Discover the strengths of the team

Wow, what a great team we are! Let’s work like this more often!

The benefits of setting out to discover the strengths of the team is that the team will get a more nuanced idea of each other, and the exercise will help you to detect possible areas of conflict. Turn the differences into strengths in these 7 simple steps and discover the strengths of your team.

  1. Before the team enters the room, lay out the Dialoogle Magnum cards on the floor.
  2. When they arrive, ask all participants to choose an image that symbolizes one of their most significant strengths: Something they find easy to do, something that gives them energy, or something they feel like doing. Some participants may find it hard to choose. To help them, you start a discussion about what a possible strength might be while the team walks around looking at the picture cards.
  3. Ask all participants to briefly explain their choice of card to the rest of the team. Questions or comments are not allowed during the presentations.
  4. When all participants have explained their choice of image, ask them to hold up their card in front of them, so that the others can ask questions or comment on them. As the moderator of the process, you may begin by enquiring about the more abstract presentations: “You are good at keeping a broad view of things. Can you elaborate on what that means?”, “You are good at keeping track of details. Try to give an example of a situation where that is an important quality.”, “You perform better under pressure. Can you give an example?” etc.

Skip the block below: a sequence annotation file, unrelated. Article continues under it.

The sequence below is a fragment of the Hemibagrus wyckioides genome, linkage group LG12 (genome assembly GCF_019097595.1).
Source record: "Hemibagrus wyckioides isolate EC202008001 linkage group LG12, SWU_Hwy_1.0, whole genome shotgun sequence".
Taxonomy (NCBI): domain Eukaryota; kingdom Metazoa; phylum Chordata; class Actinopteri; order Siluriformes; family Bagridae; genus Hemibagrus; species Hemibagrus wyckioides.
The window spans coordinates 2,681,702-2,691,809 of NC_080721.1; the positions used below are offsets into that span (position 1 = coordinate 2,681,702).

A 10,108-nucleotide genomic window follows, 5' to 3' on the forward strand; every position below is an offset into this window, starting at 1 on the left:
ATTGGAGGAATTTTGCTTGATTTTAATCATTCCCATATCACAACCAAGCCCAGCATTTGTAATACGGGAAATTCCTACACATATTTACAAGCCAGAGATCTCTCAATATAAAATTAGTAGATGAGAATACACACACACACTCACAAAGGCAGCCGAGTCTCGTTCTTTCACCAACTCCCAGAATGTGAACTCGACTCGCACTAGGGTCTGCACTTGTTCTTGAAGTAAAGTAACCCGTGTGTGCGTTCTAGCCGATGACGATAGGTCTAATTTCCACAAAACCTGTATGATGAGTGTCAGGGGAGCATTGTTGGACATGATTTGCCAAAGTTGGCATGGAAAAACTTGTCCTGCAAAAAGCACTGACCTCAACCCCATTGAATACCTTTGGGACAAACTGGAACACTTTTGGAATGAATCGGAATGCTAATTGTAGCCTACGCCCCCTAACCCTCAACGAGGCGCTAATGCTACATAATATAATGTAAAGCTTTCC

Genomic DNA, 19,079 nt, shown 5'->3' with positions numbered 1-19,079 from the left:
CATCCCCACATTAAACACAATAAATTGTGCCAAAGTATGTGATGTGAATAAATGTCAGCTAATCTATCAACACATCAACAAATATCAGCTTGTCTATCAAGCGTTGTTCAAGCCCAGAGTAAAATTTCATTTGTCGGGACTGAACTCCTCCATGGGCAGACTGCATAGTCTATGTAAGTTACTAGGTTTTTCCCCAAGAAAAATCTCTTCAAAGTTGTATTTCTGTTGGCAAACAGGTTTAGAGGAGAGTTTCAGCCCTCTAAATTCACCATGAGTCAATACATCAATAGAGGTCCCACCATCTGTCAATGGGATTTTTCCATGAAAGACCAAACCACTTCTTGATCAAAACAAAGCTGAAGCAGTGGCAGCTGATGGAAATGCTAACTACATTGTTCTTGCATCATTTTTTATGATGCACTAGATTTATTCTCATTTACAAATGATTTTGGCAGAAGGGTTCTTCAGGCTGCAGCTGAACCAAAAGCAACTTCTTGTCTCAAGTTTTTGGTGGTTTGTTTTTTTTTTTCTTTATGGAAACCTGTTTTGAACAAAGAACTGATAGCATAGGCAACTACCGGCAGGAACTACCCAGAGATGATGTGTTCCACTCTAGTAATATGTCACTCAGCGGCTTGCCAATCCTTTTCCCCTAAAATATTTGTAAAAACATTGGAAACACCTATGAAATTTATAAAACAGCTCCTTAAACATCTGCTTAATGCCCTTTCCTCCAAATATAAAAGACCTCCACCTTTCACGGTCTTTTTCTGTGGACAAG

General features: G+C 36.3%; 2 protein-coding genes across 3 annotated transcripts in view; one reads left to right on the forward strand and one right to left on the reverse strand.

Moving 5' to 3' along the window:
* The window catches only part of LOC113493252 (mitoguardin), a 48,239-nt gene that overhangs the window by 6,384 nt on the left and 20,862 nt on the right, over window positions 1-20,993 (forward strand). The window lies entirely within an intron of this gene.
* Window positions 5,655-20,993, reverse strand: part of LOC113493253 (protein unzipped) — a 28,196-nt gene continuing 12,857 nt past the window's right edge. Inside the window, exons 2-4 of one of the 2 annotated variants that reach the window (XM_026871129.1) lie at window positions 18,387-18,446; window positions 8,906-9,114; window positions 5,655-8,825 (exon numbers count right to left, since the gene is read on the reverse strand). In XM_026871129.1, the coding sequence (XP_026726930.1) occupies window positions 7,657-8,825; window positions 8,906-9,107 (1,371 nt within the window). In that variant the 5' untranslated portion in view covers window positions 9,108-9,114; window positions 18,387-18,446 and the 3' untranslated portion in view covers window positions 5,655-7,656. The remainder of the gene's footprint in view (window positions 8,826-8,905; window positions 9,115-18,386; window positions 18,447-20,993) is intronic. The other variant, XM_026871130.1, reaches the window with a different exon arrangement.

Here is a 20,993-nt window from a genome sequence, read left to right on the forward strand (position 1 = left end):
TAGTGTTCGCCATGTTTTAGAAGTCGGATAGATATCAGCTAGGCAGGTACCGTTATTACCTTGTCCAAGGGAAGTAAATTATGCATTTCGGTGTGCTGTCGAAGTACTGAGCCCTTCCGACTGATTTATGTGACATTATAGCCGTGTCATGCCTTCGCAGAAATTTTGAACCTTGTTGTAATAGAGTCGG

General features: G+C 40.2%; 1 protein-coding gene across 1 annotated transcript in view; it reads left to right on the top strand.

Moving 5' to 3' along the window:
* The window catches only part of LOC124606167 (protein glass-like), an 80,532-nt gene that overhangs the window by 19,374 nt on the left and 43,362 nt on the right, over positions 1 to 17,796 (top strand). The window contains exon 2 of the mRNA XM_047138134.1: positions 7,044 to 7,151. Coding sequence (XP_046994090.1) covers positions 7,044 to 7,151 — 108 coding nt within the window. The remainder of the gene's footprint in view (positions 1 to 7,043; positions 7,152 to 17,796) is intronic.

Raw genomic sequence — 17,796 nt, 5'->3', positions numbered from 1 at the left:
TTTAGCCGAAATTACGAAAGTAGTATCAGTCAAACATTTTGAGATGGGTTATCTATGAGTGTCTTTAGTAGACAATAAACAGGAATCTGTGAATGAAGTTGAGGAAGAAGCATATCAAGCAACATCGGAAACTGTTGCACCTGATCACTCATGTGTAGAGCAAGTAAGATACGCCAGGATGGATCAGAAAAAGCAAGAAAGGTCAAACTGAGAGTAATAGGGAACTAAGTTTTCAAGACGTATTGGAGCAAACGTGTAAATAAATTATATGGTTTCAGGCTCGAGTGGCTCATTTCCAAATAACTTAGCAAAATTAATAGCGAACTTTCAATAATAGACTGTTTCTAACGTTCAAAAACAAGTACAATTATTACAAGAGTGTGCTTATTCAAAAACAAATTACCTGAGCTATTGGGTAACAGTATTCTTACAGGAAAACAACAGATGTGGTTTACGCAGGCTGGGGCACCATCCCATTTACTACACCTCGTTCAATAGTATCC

5. When everyone has had the opportunity to ask questions and comment, ask the participants to bring their chosen picture card and have the group move to a different location, e.g. another corner, room or go out into the courtyard. Ask the participants to put down their cards so you can all look at them as a whole: The combined strengths of the team.
  6. Ask about the combined strengths of the team, e.g. “Are there any surprises? How do these strengths complement each other? Are there any strengths that we can make better use of than we are at the moment? Do some strengths clash with each other?”, etc.
  7. Conclude with questions like: “What should we do more? What should we do less? Should we change anything?” Continue asking similar questions.

In order to discover the strengths of the team, it can be a good idea to go back to this exercise again after a certain amount of time. This way you may uncover changes that are worth adapting to.



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